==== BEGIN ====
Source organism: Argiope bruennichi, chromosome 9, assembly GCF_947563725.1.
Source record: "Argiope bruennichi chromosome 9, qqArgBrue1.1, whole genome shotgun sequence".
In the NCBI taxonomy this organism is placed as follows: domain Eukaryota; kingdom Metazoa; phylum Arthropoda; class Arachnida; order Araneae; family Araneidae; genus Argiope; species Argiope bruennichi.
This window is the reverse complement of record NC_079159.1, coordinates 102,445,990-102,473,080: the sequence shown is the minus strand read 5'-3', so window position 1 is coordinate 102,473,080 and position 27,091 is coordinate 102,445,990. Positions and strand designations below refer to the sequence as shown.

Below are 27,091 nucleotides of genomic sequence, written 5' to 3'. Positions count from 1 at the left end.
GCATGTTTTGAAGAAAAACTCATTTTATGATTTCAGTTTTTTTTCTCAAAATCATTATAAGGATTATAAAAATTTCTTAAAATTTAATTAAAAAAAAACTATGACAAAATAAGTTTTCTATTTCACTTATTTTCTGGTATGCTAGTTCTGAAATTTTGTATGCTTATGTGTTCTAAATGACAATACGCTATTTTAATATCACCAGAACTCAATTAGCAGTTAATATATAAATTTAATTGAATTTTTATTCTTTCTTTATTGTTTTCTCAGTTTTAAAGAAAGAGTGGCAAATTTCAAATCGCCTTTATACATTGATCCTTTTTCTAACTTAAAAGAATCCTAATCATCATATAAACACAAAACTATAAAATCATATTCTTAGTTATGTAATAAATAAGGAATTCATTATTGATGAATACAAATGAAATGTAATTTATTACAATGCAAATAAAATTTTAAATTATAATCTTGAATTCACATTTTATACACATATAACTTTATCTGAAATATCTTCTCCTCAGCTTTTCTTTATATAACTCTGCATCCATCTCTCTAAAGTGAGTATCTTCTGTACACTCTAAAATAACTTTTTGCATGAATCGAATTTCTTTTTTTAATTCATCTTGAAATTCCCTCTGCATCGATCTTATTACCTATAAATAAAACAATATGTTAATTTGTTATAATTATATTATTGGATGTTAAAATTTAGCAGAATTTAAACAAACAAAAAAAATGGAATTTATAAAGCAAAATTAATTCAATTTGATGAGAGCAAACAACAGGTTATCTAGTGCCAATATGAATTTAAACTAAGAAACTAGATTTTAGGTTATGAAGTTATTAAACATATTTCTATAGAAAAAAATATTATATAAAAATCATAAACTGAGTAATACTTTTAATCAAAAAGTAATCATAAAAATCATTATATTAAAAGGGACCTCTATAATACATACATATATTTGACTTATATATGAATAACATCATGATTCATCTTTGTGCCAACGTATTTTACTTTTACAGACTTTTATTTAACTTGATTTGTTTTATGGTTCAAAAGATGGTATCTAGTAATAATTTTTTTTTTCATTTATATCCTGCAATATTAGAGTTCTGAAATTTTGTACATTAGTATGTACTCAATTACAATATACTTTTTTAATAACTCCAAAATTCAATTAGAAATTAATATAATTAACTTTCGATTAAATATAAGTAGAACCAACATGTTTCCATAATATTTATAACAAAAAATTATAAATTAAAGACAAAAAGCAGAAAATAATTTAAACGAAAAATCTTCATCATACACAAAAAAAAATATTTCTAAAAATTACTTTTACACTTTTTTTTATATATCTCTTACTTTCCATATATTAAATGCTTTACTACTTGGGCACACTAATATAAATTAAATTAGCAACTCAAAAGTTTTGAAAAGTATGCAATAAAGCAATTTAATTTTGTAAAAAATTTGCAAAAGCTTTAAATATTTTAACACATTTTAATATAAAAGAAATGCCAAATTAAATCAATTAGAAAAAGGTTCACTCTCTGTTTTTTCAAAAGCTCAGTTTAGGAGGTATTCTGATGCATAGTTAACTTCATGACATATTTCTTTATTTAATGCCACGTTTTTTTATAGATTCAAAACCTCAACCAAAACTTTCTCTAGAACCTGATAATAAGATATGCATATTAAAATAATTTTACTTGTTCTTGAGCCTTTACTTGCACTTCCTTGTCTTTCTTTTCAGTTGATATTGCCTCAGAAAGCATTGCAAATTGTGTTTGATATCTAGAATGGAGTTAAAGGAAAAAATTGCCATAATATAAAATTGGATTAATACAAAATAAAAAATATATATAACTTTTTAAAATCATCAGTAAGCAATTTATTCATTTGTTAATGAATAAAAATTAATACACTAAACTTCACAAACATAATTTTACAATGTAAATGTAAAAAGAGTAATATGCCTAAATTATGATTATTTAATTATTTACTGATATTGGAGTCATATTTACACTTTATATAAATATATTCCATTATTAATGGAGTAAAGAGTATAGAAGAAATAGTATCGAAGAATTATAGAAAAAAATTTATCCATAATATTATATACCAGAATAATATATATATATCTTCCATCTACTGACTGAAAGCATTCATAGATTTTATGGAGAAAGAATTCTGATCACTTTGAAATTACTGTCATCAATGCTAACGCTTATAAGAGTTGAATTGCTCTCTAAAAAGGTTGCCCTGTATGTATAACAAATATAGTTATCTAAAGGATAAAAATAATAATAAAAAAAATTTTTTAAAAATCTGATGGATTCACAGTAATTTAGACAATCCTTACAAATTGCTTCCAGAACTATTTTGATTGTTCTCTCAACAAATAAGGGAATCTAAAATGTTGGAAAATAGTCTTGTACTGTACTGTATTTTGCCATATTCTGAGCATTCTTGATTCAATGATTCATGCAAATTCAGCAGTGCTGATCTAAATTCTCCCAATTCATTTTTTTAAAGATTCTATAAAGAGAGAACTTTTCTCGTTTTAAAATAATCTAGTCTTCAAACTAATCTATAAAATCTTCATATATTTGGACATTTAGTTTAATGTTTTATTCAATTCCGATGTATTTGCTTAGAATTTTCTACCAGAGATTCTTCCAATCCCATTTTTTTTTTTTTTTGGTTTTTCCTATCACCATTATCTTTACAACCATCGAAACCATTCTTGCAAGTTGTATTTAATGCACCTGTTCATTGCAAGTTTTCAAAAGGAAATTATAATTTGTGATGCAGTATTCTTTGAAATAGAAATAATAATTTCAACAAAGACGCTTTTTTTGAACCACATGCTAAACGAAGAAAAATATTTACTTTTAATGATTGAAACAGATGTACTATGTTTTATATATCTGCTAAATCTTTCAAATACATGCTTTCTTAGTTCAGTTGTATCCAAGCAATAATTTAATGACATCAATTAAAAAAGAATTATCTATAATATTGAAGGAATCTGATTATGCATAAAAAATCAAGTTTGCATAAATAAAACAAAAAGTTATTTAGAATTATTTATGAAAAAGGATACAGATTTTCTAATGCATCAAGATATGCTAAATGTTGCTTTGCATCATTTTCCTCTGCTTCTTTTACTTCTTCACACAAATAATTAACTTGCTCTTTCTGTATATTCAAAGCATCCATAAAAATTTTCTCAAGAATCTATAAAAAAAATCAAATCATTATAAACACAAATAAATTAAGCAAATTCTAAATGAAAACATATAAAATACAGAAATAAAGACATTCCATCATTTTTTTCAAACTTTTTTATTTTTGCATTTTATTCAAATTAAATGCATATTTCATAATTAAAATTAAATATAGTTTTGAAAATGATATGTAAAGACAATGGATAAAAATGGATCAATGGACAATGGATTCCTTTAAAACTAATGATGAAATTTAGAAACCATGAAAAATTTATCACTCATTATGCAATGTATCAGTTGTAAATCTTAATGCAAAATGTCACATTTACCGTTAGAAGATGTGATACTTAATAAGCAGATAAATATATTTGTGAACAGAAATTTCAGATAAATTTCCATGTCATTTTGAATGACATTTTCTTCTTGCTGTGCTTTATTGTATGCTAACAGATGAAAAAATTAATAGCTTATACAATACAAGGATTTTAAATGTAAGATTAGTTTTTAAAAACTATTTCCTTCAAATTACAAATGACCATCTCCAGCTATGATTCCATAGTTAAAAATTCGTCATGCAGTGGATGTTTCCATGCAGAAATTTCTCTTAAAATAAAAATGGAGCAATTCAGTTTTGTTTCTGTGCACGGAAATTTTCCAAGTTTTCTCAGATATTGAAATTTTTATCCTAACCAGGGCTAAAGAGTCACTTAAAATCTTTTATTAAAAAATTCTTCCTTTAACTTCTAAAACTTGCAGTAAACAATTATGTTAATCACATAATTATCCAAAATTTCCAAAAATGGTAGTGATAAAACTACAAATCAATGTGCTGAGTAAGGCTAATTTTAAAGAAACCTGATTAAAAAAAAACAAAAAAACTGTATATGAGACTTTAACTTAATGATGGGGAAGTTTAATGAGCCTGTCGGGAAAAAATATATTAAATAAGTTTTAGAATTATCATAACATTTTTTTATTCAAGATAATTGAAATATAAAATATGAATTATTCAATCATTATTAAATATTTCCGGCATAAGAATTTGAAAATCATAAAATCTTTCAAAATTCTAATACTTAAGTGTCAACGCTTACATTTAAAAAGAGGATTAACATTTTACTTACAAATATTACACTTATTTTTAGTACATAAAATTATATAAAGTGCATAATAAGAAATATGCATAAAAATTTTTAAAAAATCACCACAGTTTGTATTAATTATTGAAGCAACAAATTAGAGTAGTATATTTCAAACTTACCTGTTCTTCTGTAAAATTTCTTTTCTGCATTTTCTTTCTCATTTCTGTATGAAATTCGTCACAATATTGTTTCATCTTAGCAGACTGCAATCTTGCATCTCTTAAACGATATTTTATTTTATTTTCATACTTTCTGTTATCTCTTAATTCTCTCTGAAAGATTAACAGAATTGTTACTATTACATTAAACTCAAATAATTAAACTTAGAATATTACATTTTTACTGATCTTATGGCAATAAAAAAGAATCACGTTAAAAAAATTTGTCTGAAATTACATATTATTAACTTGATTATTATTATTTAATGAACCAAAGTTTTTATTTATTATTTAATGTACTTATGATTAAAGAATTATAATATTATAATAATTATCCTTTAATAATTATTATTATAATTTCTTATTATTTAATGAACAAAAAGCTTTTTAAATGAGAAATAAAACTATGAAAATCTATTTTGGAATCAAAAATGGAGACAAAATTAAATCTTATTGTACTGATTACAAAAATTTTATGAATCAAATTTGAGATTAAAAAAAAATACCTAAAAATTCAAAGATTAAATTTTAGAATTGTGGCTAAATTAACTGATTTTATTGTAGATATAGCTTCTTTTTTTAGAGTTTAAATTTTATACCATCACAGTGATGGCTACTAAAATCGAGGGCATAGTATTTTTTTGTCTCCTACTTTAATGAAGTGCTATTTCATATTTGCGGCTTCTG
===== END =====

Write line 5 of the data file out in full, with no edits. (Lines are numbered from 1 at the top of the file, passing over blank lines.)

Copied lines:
Below are 27,091 nucleotides of genomic sequence, written 5' to 3'. Positions count from 1 at the left end.